It’s a “dud”, get it?
After getting underwhelming ranges in my N-Strike Elite blaster range tests, I asked Foam From above what his ranges were. He and Rogue1283 (co-owner of Nerf Revolution, he also received the package) said they get 50-60 constantly with their blasters when fired from shoulder height, parallel to the ground. I did the same thing with both the Retaliator & Rampage, fired at least 30 Elite darts between the two, and only got past 50 feet a couple of times.
I’ve taken down the Retaliator range test video that I put up on my channel, and I’ll be re-doing the range tests tomorrow, including measuring angled ranges. If I still can’t hit 50-60 feet constantly, or find it hard to reach 75 feet, I’ll have to talk to Nerf to see whats up with this.
The new G.I. Joe Retaliation Nerf line as been spotted in Singapore. The conversion rate will give you wackly US prices, which are pretty high and I’m sure they won’t be priced like that. A press release a saw awhile ago said that they were supposed to be released in May, but I haven’t seen them in stores yet.
User torukmakto4 of the HvZ forums has collected info relating to Streamline and Whistler darts. Apparently certain coded darts perform better then others. This is a MUST READ of people who want to improve game performance, make the most of their money, HvZ players, and anyone who takes Nerf semi-seriously. You can read the rest of the info here. But for archive purposes I’ve also copied and pasted the info below.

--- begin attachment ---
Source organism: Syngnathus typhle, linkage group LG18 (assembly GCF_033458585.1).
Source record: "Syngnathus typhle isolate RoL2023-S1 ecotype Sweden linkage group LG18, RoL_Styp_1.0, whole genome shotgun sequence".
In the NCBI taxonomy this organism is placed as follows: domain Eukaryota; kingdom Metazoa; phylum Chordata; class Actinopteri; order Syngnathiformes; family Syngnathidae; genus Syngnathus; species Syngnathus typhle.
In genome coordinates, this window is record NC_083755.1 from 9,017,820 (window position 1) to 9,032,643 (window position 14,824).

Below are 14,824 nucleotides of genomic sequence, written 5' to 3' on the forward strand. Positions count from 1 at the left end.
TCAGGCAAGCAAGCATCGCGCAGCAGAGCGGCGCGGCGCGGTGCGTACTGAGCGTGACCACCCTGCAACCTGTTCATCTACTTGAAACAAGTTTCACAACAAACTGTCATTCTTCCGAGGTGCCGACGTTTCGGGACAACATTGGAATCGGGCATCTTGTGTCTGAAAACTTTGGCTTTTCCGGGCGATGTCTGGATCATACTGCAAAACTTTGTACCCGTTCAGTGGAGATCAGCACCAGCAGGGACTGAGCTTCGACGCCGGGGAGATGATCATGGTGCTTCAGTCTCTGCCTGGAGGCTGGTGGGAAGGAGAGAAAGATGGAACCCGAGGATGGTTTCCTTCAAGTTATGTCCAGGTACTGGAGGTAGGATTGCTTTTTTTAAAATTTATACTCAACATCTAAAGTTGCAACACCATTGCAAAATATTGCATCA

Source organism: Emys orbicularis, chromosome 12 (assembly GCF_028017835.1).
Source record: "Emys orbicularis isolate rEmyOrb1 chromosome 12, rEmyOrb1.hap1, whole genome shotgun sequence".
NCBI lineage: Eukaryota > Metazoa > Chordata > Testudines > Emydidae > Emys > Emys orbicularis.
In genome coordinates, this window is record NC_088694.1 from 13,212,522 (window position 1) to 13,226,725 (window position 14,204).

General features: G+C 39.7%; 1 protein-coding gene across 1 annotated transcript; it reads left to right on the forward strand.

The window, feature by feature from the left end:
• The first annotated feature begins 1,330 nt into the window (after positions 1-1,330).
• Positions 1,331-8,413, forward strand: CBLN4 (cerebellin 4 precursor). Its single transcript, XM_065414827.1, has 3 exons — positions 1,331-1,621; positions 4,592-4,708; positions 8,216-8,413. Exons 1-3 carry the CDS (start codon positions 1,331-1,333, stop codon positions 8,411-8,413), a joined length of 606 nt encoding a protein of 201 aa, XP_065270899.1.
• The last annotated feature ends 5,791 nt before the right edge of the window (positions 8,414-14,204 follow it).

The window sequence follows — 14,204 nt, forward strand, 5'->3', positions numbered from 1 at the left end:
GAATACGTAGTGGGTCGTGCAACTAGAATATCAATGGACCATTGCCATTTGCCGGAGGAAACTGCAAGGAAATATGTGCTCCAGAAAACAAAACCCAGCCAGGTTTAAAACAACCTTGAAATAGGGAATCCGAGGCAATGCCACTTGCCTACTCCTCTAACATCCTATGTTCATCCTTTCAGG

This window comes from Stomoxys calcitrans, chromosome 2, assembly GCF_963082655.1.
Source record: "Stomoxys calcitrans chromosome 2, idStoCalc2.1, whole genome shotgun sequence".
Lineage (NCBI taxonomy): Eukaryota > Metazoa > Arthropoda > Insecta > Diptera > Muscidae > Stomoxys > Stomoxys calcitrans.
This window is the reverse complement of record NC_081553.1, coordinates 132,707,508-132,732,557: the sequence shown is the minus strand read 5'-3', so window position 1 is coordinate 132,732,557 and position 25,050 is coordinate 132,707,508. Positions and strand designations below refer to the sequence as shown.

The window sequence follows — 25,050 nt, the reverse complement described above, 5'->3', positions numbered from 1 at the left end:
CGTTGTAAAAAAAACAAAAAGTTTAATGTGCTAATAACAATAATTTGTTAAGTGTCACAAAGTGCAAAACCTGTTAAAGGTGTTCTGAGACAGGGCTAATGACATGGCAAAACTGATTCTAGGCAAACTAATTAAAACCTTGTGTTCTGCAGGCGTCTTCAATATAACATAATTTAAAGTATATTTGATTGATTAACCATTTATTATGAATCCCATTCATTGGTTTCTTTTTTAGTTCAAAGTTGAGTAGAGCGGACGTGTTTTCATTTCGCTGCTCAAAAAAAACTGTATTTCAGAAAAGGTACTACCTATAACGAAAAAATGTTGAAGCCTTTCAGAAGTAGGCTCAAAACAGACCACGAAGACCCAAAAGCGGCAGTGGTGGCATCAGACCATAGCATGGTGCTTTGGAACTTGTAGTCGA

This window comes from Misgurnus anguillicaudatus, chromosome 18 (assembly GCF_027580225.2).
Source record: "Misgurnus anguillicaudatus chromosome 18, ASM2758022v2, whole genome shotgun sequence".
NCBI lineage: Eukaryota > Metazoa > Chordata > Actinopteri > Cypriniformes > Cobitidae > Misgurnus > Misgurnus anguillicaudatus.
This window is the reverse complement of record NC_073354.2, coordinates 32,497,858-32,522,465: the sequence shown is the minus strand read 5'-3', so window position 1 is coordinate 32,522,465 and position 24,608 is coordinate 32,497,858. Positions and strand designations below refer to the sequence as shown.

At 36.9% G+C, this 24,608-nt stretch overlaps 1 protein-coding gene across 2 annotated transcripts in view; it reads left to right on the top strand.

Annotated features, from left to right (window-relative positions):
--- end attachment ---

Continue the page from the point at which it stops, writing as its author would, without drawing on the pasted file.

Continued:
For those of you who do not know, not all NERF stock darts are created equal.
It has been found that the codes molded into the rubber tips of these darts correlate to significant differences in the characteristics of the tip and foam, likely related to multiple production lines, plants or material suppliers. These differences can include foam diameter (thus barrel fit), foam cell size, tip mass, tip COM location, tip hardness, and, most importantly, stability.
The codes are usually 1 character in raised type and appear in the following locations:
Streamline – on the side of tip dome, usually opposite the vent hole but sometimes under it
Sonic – Near the base of the tip (close to the foam), on the side of the dome
Suction – On the top surface of the flat body of the tip, under the suction cup.
Tagger – See Sonic
Anyway, here’s the info I have collected on dart tip codes. For necked (non-Streamline) micros, the tip production doesn’t really matter because the tip is not poorly engineered and sensitive to small changes in compound and mold design. In that case, the tip code is of interest primarily in determining which foam you get. For Streamlines, the tip code matters a lot for stability.